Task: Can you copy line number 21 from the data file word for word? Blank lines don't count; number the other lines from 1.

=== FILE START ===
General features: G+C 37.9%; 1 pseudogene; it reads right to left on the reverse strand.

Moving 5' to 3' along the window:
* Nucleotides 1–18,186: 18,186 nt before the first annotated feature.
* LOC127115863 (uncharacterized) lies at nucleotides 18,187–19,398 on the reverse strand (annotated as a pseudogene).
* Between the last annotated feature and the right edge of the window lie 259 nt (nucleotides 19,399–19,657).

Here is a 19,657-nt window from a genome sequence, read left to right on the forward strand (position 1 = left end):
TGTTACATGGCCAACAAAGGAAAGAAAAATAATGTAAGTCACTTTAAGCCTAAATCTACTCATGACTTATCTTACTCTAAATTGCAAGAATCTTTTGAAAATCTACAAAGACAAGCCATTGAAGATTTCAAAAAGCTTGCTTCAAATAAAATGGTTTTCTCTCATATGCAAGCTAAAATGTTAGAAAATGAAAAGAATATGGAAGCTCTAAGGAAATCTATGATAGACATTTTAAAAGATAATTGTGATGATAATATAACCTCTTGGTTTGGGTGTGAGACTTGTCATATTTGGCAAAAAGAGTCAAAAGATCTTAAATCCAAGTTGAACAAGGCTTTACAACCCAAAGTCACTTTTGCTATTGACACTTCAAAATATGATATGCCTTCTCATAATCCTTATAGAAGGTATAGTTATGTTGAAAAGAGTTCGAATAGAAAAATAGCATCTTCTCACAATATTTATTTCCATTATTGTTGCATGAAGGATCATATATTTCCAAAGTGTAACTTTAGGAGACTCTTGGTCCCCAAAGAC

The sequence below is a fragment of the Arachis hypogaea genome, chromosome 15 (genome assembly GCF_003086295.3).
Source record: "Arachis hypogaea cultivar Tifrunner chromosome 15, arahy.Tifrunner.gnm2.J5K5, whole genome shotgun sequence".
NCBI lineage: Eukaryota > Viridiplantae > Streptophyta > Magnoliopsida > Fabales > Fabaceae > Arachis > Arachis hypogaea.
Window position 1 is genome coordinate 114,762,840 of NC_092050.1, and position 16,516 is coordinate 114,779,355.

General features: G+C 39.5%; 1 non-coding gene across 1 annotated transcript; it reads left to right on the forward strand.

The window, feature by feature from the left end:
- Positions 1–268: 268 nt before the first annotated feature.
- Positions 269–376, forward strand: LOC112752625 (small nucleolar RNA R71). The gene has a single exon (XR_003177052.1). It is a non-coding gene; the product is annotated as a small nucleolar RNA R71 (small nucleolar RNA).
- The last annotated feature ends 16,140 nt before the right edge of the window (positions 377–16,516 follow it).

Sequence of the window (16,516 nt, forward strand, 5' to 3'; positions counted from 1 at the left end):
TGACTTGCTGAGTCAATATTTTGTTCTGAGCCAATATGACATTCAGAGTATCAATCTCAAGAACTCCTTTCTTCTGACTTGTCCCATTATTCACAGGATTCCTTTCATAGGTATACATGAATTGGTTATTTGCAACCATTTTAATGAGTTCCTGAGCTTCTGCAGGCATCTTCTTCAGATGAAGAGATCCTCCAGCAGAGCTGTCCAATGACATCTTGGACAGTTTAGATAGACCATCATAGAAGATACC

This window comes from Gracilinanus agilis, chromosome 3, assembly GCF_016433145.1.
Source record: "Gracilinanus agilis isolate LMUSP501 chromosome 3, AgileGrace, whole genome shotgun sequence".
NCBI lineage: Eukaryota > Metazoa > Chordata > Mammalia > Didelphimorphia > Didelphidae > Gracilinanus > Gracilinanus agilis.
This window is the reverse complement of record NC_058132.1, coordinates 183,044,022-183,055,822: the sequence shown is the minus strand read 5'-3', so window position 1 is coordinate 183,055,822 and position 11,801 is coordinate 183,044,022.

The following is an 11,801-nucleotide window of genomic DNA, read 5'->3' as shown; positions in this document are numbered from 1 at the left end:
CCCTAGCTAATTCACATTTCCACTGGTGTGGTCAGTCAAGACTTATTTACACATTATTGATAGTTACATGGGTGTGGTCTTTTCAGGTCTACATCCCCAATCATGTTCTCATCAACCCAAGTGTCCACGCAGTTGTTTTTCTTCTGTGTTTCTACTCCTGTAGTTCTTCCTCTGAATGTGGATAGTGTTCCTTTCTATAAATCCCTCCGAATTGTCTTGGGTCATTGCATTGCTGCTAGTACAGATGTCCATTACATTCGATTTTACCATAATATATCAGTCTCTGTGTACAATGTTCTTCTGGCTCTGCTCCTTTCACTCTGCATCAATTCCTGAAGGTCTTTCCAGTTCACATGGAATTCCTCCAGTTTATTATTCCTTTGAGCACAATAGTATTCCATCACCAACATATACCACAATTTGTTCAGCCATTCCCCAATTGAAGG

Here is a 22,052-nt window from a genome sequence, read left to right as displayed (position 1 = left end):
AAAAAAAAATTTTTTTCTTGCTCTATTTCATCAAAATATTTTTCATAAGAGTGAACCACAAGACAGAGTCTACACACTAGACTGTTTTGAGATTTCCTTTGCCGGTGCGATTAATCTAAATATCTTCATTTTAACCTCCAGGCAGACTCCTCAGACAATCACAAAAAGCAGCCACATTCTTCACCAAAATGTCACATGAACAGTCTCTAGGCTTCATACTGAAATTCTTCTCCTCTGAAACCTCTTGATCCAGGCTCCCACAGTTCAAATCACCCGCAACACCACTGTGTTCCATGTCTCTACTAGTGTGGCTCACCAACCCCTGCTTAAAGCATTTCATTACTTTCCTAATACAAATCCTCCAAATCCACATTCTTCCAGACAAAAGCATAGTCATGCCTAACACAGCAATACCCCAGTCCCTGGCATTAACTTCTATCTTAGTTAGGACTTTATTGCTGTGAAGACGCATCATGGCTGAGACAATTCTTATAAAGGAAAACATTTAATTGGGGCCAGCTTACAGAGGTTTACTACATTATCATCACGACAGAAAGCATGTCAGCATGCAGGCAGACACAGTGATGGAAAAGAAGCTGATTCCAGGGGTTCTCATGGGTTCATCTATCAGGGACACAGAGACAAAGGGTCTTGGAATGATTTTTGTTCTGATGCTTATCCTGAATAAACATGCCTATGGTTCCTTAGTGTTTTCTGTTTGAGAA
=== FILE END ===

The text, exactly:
NCBI lineage: Eukaryota > Metazoa > Chordata > Mammalia > Didelphimorphia > Didelphidae > Gracilinanus > Gracilinanus agilis.